by Dick Morris
Last month, President Bush shut down three
U.S.-based "charities" accused of funneling money to Hamas, a terrorist
organization that last year alone was responsible for at least 20 bombings, two
shootings and a mortar attack that killed 77 people. These "charities" - The
Holy Land Foundation for Relief and Development, the Global Relief Foundation
and the Benevolence International Foundation - raised $20 million last year
But the information on which Bush largely relied to
act against these charities was taped nine years ago, in 1993. FBI electronic
eavesdropping had produced compelling evidence that officials of Hamas and the
Holy Land Foundation had met to discuss raising funds for Hamas training schools
and establishing annuities for suicide bombers' families - pensions for
Why didn't Clinton act to shut these people down?
In 1995 and 1996, he was advised to do just that.
At a White House strategy meeting on April 27, 1995 - two weeks after the
Oklahoma City bombing - the president was urged to create a "President's List"
of extremist/terrorist groups, their members and donors "to warn the public
against well-intentioned donations which might foster terrorism." On April 1,
1996, he was again advised to "prohibit fund-raising by terrorists and identify
terrorist organizations," specifically mentioning the Hamas.
Inexplicably, Clinton ignored these
recommendations. Why? FBI agents have stated that they were prevented from
opening either criminal or national-security cases because of a fear that it
would be seen as "profiling" Islamic charities. While Clinton was politically
correct, the Hamas flourished.
Clinton did seize any bank accounts of the
terrorist groups themselves, but his order netted no money since neither al
Qaeda nor bin Laden were obliging enough to open accounts in their own names.
Liberals felt that the civil rights of suspected
terrorists were more important than cutting off their funds. George
Stephanopoulos, the ankle bracelet that kept Clinton on the liberal reservation,
explains in his memoir "All Too Human" that he opposed the proposal to "publish
the names of suspected terrorists in the newspapers" with a "civil liberties
argument" and by pointing out that Attorney General Janet Reno would object.
So five years later - after millions have been
given to terrorist groups through U.S. fronts - the government is finally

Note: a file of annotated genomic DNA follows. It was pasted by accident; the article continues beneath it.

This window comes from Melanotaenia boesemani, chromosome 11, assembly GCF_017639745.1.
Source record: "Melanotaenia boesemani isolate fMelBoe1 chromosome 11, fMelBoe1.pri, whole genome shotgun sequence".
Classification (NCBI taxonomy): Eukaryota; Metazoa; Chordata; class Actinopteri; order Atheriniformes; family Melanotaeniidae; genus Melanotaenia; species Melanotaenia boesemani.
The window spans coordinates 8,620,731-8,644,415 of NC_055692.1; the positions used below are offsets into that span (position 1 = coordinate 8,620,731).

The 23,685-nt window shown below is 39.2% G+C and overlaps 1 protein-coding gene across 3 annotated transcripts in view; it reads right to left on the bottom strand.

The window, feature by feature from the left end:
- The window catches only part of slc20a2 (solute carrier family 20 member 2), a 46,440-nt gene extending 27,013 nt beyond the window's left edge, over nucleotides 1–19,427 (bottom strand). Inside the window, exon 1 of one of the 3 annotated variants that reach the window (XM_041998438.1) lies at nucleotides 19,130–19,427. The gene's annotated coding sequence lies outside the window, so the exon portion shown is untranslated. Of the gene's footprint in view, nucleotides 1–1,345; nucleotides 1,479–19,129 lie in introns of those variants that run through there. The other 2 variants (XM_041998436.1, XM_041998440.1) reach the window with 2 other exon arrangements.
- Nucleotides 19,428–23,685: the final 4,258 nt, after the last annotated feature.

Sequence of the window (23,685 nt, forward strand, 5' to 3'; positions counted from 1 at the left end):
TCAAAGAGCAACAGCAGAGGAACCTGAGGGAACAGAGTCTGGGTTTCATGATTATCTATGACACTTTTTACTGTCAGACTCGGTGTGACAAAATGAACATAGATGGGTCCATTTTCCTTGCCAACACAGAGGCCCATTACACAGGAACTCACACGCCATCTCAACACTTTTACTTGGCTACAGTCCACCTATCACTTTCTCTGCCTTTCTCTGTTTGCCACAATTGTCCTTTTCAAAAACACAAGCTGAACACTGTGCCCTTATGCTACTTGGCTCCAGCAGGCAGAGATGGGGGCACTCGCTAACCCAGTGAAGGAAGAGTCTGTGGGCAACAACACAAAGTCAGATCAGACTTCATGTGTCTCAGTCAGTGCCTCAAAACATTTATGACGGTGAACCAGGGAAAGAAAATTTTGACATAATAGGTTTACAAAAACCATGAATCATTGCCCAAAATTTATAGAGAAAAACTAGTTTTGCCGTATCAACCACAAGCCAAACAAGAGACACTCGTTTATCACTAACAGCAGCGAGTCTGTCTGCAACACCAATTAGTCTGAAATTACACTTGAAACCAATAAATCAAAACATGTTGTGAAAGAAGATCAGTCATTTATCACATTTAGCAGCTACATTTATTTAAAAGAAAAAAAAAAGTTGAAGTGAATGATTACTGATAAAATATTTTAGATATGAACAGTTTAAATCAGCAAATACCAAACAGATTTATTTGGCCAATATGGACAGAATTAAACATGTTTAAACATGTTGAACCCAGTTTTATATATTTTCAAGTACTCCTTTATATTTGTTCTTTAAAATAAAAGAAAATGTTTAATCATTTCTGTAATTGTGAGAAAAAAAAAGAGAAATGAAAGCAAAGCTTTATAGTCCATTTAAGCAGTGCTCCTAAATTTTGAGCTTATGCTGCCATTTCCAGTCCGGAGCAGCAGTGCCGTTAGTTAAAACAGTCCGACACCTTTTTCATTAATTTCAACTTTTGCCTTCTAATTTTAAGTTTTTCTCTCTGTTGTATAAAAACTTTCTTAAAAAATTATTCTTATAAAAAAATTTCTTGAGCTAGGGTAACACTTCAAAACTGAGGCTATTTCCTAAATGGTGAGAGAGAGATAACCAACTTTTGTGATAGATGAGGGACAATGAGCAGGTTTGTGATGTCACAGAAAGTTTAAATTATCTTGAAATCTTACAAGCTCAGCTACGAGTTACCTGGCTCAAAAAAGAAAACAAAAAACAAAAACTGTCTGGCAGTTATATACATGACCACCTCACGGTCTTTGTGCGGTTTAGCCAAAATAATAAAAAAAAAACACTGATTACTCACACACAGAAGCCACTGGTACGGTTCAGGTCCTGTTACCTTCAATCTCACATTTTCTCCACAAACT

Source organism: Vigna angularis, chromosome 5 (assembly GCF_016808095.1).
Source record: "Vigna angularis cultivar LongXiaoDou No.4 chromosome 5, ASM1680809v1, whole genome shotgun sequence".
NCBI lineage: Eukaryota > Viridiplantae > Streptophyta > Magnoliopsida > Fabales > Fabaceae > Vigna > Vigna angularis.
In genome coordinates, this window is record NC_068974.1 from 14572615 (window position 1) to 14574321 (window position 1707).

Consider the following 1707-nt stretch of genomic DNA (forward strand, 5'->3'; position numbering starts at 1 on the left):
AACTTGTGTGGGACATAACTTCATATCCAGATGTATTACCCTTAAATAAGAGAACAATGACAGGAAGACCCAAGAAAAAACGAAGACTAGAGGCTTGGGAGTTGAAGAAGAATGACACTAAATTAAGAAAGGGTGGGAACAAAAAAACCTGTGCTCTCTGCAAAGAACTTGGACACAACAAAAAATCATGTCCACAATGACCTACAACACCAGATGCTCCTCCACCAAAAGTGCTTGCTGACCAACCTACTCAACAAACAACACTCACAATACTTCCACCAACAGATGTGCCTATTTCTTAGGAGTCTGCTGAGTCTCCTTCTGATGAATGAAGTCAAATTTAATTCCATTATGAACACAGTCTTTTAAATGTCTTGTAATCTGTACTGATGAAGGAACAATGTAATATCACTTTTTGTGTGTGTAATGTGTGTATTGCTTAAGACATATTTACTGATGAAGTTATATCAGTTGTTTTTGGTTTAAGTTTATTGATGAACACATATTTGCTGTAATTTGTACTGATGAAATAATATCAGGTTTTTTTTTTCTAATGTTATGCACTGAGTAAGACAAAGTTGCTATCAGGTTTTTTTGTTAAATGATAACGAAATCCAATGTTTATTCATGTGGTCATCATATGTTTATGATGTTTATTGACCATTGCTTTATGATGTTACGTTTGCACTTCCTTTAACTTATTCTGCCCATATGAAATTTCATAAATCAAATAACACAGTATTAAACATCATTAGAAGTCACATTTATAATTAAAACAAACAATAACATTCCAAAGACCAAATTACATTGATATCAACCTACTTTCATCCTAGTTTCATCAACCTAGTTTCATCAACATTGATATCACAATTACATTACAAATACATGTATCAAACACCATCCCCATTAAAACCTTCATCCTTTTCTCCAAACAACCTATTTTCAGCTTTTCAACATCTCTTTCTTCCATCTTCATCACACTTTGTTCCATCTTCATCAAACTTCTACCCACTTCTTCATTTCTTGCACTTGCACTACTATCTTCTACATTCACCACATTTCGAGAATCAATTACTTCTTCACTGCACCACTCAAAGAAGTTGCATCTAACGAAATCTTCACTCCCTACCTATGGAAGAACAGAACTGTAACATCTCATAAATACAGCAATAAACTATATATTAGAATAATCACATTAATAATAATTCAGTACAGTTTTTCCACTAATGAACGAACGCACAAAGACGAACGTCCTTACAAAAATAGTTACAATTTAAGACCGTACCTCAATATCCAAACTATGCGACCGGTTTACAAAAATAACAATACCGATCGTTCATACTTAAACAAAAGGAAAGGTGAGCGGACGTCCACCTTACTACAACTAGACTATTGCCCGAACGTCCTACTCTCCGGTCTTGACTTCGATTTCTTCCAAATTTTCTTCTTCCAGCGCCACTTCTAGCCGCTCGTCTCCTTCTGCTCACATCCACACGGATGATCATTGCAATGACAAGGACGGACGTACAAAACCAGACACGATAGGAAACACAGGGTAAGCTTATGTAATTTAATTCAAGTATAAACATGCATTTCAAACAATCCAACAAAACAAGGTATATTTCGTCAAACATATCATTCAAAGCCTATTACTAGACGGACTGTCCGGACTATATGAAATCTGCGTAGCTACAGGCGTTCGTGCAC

blocking the flow of cash.
Political correctness also doomed a separate
recommendation to require that drivers' licenses and visas for noncitizens
expire simultaneously so that illegal aliens pulled over in traffic stops could
be identified and (if appropriate) deported. Stephanopoulos cited "potential
abuse and political harm to the president's Hispanic base," and said that he'd
killed the idea by raising "the practical grounds of prohibitive cost."
Had Clinton adopted this recommendation, Mohammed
Atta might have been deported after he was stopped for driving without a license
three months before be piloted an American Airlines jet into the World Trade
Nothing so illustrates the low priority of
terrorism in Clinton's first term than the short shrift he gave the 1993 bombing
of the World Trade Center, the first terrorist attack on U.S. soil. Six people
were killed and 1,042 injured; 750 firefighters worked for one month to contain
the damage. But Clinton never visited the site. Several days after the
explosion, speaking in New Jersey, he actually "discouraged Americans from
overacting" to the Trade Center bombing.
Why this de-emphasis of the threat? In Sunday's New
York Times, Stephanopoulis explains that the 1993 attack "wasn't a successful
bombing. . . . It wasn't the kind of thing where you walked into a staff meeting
and people asked, what are we doing today in the war against terrorism?"
In sharp contrast, U.S. District Court Judge Kevin
Duffy, who presided over the WTC-bombing trial, noted that the attack caused
"more hospital casualties than any other event in domestic American history
other than the Civil War."
But Stephanopoulos was just the hired help. Clinton
was the president and commander-in-chief. For all of his willingness to act
courageously and decisively - against the advice of his liberal staff - on
issues like deficit reduction and welfare reform, he was passive and almost
inert on terrorism in his first term.
It wasn't until 1998 that Clinton finally got
around to setting up a post of Counter Terrorism Coordinator in the National
Everything was more important than fighting
terrorism. Political correctness, civil liberties concerns, fear of offending
the administration's supporters, Janet Reno's objections, considerations of
cost, worries about racial profiling and, in the second term, surviving
impeachment, all came before fighting terrorism.